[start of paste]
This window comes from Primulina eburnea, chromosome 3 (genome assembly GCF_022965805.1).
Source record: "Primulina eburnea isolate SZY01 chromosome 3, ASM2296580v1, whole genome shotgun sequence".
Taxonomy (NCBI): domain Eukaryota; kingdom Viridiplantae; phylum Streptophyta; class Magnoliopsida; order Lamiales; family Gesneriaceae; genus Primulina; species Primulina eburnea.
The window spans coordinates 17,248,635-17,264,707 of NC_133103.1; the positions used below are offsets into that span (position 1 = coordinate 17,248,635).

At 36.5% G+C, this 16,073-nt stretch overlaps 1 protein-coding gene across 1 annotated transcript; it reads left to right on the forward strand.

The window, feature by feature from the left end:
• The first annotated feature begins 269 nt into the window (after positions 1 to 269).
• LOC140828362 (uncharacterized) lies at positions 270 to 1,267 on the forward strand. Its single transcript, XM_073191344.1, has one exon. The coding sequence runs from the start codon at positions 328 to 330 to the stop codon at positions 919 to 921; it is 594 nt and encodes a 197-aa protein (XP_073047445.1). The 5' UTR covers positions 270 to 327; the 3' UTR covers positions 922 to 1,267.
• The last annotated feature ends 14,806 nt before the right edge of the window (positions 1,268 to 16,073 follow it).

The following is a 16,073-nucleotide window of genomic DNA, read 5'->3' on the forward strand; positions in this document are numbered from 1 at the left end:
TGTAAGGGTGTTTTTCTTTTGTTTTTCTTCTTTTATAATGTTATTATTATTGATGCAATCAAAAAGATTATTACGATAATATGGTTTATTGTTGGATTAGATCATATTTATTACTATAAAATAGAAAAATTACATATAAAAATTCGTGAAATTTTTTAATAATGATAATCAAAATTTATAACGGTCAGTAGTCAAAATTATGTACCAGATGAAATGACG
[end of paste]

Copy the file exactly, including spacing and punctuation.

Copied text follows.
This window comes from Primulina eburnea, chromosome 3 (genome assembly GCF_022965805.1).
Source record: "Primulina eburnea isolate SZY01 chromosome 3, ASM2296580v1, whole genome shotgun sequence".
Taxonomy (NCBI): domain Eukaryota; kingdom Viridiplantae; phylum Streptophyta; class Magnoliopsida; order Lamiales; family Gesneriaceae; genus Primulina; species Primulina eburnea.
The window spans coordinates 17,248,635-17,264,707 of NC_133103.1; the positions used below are offsets into that span (position 1 = coordinate 17,248,635).

At 36.5% G+C, this 16,073-nt stretch overlaps 1 protein-coding gene across 1 annotated transcript; it reads left to right on the forward strand.

The window, feature by feature from the left end:
• The first annotated feature begins 269 nt into the window (after positions 1 to 269).
• LOC140828362 (uncharacterized) lies at positions 270 to 1,267 on the forward strand. Its single transcript, XM_073191344.1, has one exon. The coding sequence runs from the start codon at positions 328 to 330 to the stop codon at positions 919 to 921; it is 594 nt and encodes a 197-aa protein (XP_073047445.1). The 5' UTR covers positions 270 to 327; the 3' UTR covers positions 922 to 1,267.
• The last annotated feature ends 14,806 nt before the right edge of the window (positions 1,268 to 16,073 follow it).

The following is a 16,073-nucleotide window of genomic DNA, read 5'->3' on the forward strand; positions in this document are numbered from 1 at the left end:
TGTAAGGGTGTTTTTCTTTTGTTTTTCTTCTTTTATAATGTTATTATTATTGATGCAATCAAAAAGATTATTACGATAATATGGTTTATTGTTGGATTAGATCATATTTATTACTATAAAATAGAAAAATTACATATAAAAATTCGTGAAATTTTTTAATAATGATAATCAAAATTTATAACGGTCAGTAGTCAAAATTATGTACCAGATGAAATGACG